Businesses using SaaS only need to worry about inputting, processing and retrieving their data. They access their applications via the Internet. Their employees need only a computer, web browser and Internet connection. Businesses large and small will benefit from greatly reduced costs for information technology. Existing IT staffs will need to become more business oriented and use their skills to focus on integration, solutions and training.Many SaaS cloud offerings available today are already in the “Plateau of Productivity” stage of the hype cycle. SaaS is secure, reliable and affordable. Remote computing, real time collaboration, and video teleconferencing are just some of the affordable features included in many SaaS products and services.Small businesses should start taking advantage of the cost savings, flexibility and capabilities of cloud computing now.

4 Steps for Managing Your Small Business Technology Costs

A few simple steps can help you make the most of your expenditures throughout the lifecycle of the technology. Servers, desktops, software, networking equipment and peripherals add up, but you do need them to keep your business running. Follow these steps to make cost-effective decisions.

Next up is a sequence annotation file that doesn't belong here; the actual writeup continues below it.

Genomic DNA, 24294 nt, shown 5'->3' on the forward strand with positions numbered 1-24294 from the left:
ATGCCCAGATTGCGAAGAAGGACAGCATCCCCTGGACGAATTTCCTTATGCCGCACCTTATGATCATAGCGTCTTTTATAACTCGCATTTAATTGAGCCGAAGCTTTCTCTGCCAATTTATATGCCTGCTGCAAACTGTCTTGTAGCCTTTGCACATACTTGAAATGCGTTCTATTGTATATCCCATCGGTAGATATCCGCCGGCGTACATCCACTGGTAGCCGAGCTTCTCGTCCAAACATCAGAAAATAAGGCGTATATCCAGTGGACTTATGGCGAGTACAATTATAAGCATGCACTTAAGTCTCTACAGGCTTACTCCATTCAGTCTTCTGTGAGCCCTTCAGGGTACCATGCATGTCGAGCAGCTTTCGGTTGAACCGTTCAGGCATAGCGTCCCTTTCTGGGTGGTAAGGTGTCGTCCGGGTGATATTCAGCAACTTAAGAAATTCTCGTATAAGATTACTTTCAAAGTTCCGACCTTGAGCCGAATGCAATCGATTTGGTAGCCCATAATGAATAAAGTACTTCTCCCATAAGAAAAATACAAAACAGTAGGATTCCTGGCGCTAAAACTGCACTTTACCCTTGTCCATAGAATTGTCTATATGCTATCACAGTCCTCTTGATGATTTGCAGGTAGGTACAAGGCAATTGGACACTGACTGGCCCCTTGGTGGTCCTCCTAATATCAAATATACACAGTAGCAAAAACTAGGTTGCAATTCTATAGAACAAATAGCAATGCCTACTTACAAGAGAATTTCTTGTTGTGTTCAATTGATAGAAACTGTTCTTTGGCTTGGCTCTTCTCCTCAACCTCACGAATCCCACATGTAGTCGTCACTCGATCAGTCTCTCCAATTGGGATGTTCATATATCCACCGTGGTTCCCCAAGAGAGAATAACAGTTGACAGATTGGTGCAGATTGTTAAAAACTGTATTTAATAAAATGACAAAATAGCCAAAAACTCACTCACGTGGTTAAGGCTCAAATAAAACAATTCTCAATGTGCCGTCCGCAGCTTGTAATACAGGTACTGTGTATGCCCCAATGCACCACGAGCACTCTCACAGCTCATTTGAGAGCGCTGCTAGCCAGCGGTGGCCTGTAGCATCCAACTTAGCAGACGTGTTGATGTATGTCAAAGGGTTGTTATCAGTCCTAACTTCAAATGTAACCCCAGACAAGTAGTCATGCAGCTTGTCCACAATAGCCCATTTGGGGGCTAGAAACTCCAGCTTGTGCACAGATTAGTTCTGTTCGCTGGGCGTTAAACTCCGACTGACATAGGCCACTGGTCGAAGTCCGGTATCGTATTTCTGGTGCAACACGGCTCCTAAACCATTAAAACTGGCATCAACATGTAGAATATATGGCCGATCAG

1. Weigh Financing Options

Aside from purchasing, financing and leasing are viable options for a small business. Consider a combination of the three when going through the buying process. Installing and configuring the technology could also be financed and bundled into regular payments. Does the company you’re buying from provide “new and authorized by the manufacturer” sales? After you’ve got the equipment up and running, this could enable your company to get updates or enhancements directly from the manufacturer–and dealing with problems will be much simpler.

2. Warranty Wisely

Anticipate growth and business changes and decide whether or not the technology you are selecting today can carry you through these changes. Take into account the time that it will be considered useful for your business. To protect yourself when financing or leasing, align the term of the agreement with the warranty period. That way you’ll have protection direct from the manufacturer during the period of time you intend to own it.

3. Consider Total Cost

Prepare and budget for other costs to support your technology. For example, toner cartridges typically cost the owner or a laser printer two to three times the initial cost of the printer. Consider a program such as a Managed Print Service to include these costs in the monthly price. Typically this will lower the total lifetime cost.

4. Plan for Disposing of the Equipment

Considering your company’s strategy around technology disposal or recycling at the front end. There are basically 3 ways to properly dispose of technology at the end of the useful life:

Sell the equipment
Donate the technology to a school, non-profit, etc.
Formal Disposition – Certified companies will assure your computers or other hardware and software will be properly disposed of, including recycling and reuse of components. Another benefit: Your data is destroyed and made unrecoverable by professionals rather than relying on inexperienced staffers.

The total cost of ownership of technology includes more than the upfront price tag. Consider the total lifecycle costs of IT for your business, plan ahead and you’ll make sure you’re maximizing your investment.